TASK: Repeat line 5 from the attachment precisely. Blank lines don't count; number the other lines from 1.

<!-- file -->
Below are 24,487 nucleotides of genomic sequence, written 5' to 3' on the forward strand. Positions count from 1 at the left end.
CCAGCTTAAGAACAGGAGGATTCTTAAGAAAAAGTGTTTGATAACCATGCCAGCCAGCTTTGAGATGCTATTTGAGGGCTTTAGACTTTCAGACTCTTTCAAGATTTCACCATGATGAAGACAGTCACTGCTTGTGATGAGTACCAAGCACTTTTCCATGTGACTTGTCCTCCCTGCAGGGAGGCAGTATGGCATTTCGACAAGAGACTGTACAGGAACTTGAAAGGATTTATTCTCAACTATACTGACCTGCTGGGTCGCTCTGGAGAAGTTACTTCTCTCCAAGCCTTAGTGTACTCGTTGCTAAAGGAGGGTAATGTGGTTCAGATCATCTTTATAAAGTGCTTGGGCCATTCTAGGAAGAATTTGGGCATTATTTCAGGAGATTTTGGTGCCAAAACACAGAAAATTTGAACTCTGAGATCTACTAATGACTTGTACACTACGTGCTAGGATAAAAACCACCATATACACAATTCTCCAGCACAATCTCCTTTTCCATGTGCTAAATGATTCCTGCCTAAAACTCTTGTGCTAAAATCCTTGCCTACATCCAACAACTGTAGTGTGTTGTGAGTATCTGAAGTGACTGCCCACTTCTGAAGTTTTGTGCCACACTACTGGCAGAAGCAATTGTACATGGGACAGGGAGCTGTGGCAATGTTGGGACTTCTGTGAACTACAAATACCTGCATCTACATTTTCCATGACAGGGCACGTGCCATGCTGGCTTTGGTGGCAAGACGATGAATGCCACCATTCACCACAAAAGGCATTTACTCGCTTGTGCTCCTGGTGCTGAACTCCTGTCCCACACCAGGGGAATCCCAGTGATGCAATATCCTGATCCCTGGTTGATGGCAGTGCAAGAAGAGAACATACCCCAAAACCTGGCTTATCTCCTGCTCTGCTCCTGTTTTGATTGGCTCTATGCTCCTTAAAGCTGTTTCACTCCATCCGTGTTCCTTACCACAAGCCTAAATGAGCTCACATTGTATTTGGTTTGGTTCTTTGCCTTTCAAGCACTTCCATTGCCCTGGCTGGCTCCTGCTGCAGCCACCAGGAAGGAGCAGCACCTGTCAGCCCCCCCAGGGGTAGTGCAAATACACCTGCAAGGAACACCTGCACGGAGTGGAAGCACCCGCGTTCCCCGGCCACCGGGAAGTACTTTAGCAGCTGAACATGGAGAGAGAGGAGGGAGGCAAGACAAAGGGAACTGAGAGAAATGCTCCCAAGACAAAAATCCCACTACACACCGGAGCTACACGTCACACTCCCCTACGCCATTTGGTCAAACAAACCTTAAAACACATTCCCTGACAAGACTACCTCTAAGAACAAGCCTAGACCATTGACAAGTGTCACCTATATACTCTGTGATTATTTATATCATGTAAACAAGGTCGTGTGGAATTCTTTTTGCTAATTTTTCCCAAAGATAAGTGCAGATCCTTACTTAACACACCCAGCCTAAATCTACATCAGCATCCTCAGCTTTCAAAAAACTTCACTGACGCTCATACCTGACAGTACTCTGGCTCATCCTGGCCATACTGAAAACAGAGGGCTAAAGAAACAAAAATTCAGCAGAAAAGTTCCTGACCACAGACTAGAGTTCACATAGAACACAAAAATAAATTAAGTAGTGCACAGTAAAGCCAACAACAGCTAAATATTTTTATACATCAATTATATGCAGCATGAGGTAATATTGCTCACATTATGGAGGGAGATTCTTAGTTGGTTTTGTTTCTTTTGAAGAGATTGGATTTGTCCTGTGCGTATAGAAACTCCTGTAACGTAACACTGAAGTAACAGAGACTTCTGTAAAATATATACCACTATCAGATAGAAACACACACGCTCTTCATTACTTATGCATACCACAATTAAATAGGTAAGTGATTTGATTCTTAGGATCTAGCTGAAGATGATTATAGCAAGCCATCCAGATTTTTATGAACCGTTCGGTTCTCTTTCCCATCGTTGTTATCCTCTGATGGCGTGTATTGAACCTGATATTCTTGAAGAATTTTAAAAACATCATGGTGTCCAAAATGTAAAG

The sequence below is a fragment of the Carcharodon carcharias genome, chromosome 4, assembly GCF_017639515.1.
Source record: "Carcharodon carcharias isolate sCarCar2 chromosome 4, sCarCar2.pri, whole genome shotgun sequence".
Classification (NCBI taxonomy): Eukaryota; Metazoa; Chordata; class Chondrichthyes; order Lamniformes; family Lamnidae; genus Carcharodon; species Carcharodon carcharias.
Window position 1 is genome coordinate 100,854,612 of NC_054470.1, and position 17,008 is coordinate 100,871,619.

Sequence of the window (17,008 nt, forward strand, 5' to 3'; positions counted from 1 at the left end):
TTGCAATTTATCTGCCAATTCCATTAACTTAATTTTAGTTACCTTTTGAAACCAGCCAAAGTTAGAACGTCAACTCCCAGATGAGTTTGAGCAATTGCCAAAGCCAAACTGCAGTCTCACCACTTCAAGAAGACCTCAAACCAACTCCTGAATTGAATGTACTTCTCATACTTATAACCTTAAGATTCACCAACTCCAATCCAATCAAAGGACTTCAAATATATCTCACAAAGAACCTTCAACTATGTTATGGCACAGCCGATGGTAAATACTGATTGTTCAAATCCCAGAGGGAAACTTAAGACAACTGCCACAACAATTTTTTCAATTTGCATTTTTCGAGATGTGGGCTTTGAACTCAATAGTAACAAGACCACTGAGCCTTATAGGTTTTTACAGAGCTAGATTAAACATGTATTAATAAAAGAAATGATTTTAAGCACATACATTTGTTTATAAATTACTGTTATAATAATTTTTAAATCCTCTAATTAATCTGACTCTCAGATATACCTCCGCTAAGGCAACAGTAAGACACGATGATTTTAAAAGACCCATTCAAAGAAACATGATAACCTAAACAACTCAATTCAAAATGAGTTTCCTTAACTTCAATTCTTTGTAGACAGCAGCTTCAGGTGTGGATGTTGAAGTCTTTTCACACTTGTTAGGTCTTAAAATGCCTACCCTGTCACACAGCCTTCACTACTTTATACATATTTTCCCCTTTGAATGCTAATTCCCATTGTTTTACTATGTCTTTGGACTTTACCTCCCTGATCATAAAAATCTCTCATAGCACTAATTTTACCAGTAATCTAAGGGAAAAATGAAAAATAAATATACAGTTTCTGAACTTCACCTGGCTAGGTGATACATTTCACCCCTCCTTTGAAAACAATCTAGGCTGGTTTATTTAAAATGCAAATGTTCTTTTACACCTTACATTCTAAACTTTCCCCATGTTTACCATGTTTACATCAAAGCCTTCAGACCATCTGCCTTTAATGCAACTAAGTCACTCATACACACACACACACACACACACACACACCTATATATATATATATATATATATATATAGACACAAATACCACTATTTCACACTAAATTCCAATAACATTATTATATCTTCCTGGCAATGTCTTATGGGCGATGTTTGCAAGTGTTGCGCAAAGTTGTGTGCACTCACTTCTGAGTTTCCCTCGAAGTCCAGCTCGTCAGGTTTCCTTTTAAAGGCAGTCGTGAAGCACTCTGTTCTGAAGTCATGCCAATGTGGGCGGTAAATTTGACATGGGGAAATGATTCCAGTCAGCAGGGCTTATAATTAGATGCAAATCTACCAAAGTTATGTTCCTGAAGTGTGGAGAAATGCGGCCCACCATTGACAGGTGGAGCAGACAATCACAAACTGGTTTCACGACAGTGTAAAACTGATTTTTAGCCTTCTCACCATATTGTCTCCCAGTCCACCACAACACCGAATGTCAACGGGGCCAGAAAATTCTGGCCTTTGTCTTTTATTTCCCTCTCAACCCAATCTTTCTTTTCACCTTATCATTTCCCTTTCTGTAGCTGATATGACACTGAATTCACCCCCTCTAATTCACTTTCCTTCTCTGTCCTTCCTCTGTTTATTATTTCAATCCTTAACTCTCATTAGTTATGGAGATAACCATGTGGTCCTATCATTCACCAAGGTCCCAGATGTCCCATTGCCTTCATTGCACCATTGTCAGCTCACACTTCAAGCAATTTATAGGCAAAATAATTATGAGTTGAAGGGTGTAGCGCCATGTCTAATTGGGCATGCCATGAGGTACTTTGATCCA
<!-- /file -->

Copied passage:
Classification (NCBI taxonomy): Eukaryota; Metazoa; Chordata; class Chondrichthyes; order Lamniformes; family Lamnidae; genus Carcharodon; species Carcharodon carcharias.